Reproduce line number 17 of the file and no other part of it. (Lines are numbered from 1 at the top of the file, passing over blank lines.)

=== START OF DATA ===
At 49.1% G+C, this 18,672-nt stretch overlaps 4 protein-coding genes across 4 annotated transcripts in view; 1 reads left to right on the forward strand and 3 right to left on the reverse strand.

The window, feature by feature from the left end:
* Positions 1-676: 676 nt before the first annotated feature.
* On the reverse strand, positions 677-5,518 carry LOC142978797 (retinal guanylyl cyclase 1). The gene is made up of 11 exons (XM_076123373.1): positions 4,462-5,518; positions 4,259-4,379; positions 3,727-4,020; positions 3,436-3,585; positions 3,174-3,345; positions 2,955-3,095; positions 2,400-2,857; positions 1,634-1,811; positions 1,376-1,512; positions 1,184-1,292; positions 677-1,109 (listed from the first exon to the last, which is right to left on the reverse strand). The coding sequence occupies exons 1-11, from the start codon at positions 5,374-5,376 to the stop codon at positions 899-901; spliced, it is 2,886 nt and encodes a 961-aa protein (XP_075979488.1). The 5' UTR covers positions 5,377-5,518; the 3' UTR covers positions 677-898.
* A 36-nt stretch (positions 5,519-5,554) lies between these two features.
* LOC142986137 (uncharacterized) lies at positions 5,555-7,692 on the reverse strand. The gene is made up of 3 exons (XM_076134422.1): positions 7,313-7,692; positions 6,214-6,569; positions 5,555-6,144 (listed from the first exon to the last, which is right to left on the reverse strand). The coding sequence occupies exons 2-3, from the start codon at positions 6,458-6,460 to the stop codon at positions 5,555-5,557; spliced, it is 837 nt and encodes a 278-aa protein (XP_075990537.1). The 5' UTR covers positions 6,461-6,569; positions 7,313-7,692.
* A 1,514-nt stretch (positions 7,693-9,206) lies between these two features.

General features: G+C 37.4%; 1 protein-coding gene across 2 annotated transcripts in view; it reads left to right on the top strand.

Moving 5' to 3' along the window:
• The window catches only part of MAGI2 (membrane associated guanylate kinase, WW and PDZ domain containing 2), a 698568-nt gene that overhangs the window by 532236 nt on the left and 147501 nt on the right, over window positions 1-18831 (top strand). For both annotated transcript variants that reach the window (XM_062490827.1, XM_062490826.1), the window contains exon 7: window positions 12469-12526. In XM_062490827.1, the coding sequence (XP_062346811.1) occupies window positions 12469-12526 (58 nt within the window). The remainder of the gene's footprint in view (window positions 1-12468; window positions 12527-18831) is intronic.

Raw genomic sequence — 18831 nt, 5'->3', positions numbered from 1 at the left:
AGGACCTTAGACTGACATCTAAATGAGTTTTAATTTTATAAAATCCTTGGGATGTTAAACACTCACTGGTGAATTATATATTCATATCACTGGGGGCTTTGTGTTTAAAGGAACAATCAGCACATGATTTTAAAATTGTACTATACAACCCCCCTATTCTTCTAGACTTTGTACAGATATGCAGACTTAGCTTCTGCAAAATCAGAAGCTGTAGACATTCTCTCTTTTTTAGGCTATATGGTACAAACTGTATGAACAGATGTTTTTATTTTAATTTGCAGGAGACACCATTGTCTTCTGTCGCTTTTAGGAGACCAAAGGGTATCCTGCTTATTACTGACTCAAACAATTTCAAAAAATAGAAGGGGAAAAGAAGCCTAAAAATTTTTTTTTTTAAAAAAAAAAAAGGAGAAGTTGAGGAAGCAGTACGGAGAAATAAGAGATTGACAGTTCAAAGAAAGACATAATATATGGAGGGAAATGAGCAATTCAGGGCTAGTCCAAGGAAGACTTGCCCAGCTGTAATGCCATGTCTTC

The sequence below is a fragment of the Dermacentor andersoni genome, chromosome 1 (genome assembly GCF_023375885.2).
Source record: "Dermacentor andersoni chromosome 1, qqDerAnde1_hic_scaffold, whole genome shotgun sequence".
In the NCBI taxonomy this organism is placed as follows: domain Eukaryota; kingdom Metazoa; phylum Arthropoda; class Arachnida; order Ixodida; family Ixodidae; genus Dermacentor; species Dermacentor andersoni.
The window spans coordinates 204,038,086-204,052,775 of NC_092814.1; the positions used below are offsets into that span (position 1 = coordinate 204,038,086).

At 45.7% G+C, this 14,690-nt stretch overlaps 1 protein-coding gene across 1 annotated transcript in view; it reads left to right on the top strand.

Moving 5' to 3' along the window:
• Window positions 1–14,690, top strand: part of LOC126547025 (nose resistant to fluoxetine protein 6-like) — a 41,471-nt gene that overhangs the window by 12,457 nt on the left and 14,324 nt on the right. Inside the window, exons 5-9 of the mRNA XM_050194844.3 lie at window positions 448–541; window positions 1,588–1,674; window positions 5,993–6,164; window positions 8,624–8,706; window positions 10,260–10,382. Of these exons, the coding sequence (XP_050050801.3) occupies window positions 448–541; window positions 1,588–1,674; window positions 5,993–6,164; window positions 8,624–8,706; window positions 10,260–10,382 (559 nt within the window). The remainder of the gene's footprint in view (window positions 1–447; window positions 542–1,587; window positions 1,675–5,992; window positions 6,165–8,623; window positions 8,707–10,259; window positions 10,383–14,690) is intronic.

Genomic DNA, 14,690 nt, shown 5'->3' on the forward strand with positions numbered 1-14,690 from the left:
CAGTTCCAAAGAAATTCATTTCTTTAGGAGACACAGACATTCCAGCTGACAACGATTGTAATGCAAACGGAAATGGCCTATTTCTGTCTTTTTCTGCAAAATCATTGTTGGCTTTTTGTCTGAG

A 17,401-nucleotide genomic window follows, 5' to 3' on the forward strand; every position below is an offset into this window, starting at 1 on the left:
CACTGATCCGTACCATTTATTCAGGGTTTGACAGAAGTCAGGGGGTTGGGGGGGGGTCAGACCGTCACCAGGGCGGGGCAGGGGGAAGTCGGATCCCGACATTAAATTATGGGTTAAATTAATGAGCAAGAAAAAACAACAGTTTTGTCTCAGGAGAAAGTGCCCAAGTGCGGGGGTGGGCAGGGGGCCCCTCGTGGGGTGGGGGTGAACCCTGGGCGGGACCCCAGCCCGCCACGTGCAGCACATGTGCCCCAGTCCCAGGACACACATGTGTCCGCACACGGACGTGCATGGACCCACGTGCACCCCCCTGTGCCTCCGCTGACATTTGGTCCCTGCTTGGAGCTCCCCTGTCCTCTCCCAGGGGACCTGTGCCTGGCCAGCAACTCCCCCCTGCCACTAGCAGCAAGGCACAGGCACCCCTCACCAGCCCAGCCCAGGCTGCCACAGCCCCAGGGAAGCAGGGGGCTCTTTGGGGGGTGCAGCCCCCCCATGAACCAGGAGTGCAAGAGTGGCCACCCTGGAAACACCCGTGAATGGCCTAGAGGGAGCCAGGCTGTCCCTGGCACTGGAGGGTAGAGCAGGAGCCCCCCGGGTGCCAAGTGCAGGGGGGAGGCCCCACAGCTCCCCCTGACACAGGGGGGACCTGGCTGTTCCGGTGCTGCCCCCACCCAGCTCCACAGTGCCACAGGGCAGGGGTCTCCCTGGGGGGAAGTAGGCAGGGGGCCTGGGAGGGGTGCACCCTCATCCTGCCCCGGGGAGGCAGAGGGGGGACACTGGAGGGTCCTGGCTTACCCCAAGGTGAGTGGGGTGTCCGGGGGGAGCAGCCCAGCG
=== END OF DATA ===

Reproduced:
At 45.7% G+C, this 14,690-nt stretch overlaps 1 protein-coding gene across 1 annotated transcript in view; it reads left to right on the top strand.